Global horizontal sounding technique
The Global horizontal sounding technique (GHOST) program was an atmospheric field research project in the late 1960s for investigating the technical ability to gather weather data using thousands of simultaneous long-duration balloons for very long-range global scale numerical weather prediction in preparation for the Global Atmospheric Research Program (GARP).
Unlike radiosonde balloons which collect vertical atmospheric sounding data over the release point during a relatively short ascent lasting a few hours, horizontal sounding balloons stay aloft for much longer periods lasting several weeks or months, floating at a constant-density altitude.
The GHOST design explored the performance a superpressure balloon with a spherical two-layer PET film envelope holding the gas inside at a higher pressure than the surrounding atmosphere, allowing it to maintain a nearly constant altitude. These gas balloons float at a constant density altitude, where the balloon displaces a mass of air equal to its own mass. Expansion of the lifting gas due to solar heating, as in a zero-pressure balloon, is avoided in a superpressure balloon. The inextensible PET film allows the pressure to rise as the gas is heated, rather than allow the volume to expand. This allows them to drift with, and track, horizontal atmospheric air currents at a constant air pressure level (a constant altitude) above the Earth's surface.
The electronics payload was suspended below the balloon on a tether that also acted as a high frequency band radio antenna. The GHOST payload included a sun angle sensor that varied the repetition rate of its Morse code radio signal to allow technicians on the ground to locate it using an HF receiver and a set of sun angle tables.
Although 231 GHOST balloons were launched in a four-year period between March 1966 and December 1969 the flight lifetime at low altitudes (below 12 km) proved to be too short, despite many redesigns of the balloon system to improve the performance. Without both upper level and lower level long-duration balloons, the GHOST system idea was deemed infeasible for the GARP requirements. The GHOST program was superseded by research on the 'Carrier Balloon' system, also known as 'Mother GHOST'.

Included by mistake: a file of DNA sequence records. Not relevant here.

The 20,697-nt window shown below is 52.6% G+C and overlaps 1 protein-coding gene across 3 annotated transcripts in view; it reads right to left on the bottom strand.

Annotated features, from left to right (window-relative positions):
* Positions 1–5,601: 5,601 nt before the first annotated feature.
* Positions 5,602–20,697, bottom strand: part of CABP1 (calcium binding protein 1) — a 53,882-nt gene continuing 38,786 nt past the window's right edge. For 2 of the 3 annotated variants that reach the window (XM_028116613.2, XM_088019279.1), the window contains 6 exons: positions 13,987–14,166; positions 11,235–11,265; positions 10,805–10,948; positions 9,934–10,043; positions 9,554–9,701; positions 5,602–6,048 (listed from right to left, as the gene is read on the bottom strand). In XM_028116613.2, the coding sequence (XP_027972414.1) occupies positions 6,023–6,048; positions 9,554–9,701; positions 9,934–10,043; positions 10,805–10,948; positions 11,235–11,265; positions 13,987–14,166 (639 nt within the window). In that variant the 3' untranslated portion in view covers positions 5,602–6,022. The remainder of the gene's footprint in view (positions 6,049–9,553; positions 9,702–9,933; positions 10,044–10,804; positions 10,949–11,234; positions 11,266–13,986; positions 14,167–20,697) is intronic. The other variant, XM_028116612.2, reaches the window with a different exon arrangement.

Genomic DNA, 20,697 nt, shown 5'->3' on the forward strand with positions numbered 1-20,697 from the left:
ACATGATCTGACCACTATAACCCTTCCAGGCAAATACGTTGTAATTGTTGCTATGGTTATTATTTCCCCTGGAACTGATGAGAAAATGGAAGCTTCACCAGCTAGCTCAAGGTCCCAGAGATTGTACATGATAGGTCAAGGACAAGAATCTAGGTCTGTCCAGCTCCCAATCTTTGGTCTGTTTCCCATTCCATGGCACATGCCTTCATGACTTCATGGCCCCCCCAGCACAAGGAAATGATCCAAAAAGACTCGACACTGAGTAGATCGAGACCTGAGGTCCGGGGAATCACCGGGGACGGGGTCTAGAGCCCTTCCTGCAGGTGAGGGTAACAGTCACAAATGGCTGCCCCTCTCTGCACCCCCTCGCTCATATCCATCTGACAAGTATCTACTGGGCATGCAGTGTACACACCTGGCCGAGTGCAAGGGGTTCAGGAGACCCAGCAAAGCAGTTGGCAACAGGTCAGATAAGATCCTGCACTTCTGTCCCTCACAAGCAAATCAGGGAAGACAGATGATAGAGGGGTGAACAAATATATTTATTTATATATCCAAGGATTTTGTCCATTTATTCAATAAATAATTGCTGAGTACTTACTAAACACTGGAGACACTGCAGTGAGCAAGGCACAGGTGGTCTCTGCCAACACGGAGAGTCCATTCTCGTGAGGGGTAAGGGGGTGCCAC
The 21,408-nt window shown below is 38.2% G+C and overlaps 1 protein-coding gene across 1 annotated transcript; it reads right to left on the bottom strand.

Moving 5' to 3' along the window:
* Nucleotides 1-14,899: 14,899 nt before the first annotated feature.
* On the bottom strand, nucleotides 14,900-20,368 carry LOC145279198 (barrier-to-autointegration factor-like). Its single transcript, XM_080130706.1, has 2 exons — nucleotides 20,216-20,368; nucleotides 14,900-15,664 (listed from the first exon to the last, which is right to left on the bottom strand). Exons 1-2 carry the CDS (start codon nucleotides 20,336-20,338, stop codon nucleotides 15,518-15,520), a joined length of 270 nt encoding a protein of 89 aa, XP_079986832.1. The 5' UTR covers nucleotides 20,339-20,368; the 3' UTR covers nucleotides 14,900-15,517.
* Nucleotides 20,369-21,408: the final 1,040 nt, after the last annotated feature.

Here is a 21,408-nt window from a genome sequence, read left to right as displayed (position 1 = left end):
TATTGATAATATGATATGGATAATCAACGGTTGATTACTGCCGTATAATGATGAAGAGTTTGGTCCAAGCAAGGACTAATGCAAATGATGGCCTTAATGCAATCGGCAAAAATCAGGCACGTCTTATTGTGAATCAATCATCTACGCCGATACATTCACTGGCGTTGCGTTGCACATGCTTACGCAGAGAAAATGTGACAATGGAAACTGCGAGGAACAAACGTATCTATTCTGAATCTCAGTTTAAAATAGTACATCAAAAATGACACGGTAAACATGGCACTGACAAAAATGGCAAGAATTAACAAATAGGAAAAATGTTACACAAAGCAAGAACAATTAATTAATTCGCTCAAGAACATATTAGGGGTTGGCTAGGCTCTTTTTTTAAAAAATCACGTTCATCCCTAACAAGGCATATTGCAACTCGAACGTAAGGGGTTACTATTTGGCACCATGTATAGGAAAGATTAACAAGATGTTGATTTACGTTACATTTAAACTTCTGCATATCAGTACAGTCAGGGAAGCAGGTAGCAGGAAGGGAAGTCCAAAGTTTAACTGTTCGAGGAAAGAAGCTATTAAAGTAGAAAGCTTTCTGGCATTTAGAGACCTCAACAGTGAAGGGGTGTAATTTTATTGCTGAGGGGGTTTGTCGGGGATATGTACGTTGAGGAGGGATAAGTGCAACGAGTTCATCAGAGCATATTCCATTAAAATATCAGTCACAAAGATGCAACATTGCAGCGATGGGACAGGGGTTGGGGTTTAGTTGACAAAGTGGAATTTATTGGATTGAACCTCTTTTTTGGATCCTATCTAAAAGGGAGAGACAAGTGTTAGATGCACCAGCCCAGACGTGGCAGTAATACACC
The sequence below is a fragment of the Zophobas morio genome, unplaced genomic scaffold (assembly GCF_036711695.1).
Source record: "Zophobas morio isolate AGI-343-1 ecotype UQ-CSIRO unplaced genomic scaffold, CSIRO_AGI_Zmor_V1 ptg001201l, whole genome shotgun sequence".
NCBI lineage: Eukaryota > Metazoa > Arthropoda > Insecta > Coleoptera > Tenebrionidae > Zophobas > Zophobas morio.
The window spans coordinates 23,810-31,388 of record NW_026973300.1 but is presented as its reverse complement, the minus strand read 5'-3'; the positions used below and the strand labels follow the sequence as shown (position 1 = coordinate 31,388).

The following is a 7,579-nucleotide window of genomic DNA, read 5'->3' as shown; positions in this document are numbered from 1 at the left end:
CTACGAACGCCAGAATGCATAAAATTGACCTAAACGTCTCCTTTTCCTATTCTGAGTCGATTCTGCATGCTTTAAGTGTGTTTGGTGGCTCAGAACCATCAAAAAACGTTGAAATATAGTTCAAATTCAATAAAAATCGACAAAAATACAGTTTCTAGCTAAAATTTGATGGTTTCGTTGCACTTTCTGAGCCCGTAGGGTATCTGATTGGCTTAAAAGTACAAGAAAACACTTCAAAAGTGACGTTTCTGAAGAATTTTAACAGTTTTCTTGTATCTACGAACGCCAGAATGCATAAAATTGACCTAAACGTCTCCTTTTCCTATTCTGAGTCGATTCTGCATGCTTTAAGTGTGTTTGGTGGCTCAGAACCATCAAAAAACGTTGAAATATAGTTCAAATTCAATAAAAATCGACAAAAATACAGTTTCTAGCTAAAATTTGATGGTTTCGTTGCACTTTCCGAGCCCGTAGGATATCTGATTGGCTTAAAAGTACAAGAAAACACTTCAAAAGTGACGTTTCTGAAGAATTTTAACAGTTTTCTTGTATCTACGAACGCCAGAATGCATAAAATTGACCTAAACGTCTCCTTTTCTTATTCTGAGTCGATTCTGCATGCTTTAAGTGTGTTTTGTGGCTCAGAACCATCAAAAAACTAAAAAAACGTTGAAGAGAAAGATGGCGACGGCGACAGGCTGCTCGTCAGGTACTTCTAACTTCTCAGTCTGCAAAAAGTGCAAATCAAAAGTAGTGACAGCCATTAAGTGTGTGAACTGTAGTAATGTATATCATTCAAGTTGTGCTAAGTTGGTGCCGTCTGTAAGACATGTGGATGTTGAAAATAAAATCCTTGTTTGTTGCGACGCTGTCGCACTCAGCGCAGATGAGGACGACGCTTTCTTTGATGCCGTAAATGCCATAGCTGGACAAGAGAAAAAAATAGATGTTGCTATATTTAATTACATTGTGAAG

On September 29, 1968 a 10-foot (3-meter) GHOST balloon at an altitude of approximately 52,000 feet (16,000 meters) completed a full 365 days in flight, becoming the first balloon to fly for a full year. This record-breaking balloon, launched from Christchurch, New Zealand by the U.S. National Center for Atmospheric Research (NCAR), continued to fly for an additional 76 days, completing 35 circumnavigations of the Earth. The longest flight of the program was 744 days, or just over two years. The balloons could not be flown in the Northern Hemisphere because the Soviet Union would not permit overflights at the time.
The Ghost Project based at Christchurch Airport New Zealand was still running in 1973. A Ghost project balloon was seen by a member of the public in 1985.
Vincent E. Lally of NCAR received the Otto C. Winzen Lifetime Achievement Award from the American Institute of Aeronautics and Astronautics in 2003 for his pioneering work in the application and development of superpressure balloons for worldwide atmospheric measurements, including the GHOST program. Winzen was a pioneer of modern ballooning, and this award recognizes outstanding contributions to the advancement of free-flight balloon systems or related technologies.
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